Combination Therapy Best Addresses Teen Depression
According to the most recent report from the Treatment for Adolescents with Depression Study (TADS) in the October issue of Archives of General Psychiatry, using cognitive-behavioral therapy (CBT) and antidepressants together has both short- and long-term advantages beyond either of the treatments alone.
Over a 36-week time period, research randomly assigned 327 adolescents 12 to 17 years old with a DSM-IV major depression diagnosis to one of the following treatments: 111 to CBT, 109 to fluoxetine therapy and 107 to combination therapy.
Medication was initially prescribed at 10mgs dosage per day and adjusted according to patient reaction and need thereafter. The sample of patients undergoing CBT participated in 15 one-hour sessions in the first 12 weeks and afterwards less frequently according to patient response.
While patients prescribed with fluoxetine (Prozac) experienced accelerated improvement, this group had twice the risk of suicidal events compared to the other two groups. There were no completed suicides in the TADS, but notably, the combined therapy seemed to temper suicidal ideations.
"Starting patients on fluoxetine improved functioning and lowered illness burden quickly, while adding CBT seems to have had an additional effect on modulating suicide," said Stan Kutcher, M.D., the Sun Life Financial Chair in Adolescent Mental Health in the Department of Psychiatry at Dalhousie University in Halifax, Nova Scotia -- who was not involved in the trial.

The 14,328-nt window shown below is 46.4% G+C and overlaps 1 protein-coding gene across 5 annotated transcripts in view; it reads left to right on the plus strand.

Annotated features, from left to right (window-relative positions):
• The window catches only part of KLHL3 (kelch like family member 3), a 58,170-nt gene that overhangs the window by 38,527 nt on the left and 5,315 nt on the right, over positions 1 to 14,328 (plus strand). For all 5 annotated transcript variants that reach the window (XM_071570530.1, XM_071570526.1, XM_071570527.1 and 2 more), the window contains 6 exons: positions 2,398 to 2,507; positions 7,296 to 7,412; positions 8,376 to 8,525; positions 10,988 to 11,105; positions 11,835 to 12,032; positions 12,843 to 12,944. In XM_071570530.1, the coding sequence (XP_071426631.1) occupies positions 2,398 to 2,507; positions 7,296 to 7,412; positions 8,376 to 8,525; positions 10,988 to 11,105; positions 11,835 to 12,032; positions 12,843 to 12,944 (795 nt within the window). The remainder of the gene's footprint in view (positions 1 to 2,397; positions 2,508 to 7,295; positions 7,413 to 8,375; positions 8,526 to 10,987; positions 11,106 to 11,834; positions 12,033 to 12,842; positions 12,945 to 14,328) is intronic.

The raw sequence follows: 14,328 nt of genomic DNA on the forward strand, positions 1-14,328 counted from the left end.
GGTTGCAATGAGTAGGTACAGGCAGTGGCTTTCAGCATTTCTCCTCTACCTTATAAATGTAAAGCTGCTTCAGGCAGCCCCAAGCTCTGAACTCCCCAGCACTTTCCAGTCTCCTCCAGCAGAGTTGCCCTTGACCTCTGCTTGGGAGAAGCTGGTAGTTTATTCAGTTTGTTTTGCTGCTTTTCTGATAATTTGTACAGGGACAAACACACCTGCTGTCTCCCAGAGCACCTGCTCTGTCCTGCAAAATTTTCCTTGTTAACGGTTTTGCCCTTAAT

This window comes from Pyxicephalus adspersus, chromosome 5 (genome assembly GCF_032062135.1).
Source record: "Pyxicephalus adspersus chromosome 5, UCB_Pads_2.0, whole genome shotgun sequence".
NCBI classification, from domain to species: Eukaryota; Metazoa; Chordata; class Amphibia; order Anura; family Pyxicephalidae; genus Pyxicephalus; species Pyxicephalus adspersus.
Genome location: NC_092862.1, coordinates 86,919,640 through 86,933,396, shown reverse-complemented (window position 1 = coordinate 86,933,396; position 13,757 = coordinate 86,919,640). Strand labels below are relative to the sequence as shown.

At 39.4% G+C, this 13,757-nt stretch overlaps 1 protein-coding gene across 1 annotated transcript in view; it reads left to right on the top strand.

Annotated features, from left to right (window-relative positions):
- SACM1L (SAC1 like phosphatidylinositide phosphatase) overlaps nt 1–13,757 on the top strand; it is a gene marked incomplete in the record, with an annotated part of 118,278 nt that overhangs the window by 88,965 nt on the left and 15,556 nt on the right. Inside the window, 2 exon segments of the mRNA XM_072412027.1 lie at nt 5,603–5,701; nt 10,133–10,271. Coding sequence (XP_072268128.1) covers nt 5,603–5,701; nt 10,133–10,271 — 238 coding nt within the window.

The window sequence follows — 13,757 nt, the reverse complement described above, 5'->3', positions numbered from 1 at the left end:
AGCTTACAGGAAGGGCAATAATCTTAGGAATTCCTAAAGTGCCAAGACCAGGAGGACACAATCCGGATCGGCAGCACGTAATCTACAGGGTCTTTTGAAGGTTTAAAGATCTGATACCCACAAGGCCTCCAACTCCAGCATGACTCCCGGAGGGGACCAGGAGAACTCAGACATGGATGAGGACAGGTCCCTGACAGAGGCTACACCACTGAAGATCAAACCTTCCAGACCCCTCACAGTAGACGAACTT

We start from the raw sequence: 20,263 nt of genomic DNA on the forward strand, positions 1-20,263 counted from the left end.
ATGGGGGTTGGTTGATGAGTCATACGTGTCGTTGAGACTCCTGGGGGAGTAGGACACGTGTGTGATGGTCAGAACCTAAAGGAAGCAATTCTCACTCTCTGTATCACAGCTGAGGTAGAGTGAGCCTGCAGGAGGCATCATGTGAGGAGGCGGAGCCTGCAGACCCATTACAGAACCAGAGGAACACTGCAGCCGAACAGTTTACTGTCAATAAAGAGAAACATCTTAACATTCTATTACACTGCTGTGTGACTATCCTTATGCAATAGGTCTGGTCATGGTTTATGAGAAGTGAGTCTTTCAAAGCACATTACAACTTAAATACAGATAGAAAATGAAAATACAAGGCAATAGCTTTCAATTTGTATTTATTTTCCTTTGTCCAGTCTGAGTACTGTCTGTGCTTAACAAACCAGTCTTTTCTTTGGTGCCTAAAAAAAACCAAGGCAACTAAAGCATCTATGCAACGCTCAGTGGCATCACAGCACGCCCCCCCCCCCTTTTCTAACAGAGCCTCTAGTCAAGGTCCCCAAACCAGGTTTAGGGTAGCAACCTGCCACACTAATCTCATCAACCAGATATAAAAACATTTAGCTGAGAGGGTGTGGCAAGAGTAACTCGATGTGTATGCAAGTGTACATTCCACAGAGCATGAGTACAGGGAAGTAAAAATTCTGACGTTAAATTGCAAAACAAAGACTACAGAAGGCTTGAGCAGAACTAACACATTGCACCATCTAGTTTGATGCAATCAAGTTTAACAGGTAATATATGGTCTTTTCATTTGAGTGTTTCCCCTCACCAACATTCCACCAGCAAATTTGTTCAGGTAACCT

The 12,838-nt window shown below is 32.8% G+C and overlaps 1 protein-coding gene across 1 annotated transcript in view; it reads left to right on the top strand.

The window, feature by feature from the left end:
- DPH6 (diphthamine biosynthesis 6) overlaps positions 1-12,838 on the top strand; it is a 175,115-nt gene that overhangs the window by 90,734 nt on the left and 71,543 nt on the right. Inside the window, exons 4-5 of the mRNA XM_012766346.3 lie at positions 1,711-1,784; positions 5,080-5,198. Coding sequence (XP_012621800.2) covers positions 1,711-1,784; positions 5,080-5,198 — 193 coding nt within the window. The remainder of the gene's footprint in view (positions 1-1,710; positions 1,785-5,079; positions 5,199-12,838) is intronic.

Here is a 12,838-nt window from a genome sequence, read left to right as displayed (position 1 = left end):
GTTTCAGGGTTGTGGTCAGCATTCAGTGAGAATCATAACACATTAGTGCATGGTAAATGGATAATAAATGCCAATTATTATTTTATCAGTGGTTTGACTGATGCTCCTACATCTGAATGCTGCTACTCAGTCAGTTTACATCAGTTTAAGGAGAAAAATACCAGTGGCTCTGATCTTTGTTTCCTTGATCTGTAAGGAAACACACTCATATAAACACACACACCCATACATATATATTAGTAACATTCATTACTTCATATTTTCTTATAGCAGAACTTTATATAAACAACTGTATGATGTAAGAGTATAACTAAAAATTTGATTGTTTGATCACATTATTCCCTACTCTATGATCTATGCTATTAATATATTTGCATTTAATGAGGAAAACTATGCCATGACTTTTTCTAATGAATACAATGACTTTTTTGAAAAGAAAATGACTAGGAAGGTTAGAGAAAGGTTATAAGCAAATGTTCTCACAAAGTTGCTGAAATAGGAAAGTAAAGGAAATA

Initially, researchers witnessed improvements in 73 percent of patients receiving combination therapy, 62 percent of those receiving fluoxetine only, and 48 percent of those receiving CBT only. Retaining approximately 74 percent of the patients at the end of the 36-week test period, positive response rates reached 86 percent for combination therapy, 81 percent for fluoxetine, and 81 percent for CBT.
"The benefit of combination therapy derives from the swifter initial action of the drug linked with the longer term effects of CBT," said lead author John March, M.D., M.P.H., professor and chief of child and adolescent psychiatry in the Department of Psychiatry and Behavioral Science at Duke University.
Authors of the study believe the findings can be applied to a broad range of patients since the study sample included young and older adolescents of both genders from various socioeconomic backgrounds and a minority representation reflective of the U.S. population. Researchers will implement post-trial patient follow-ups for the next year and continue to monitor functional outcomes of the participants as they transition into young adulthood.
ABSTRACT: The Treatment for Adolescents With Depression Study (TADS): Long-term Effectiveness and Safety Outcomes
Posted In: Depression Research |
Posted by FindCounseling.com Staff on November 06, 2007 at 02:45 AM | Permalink
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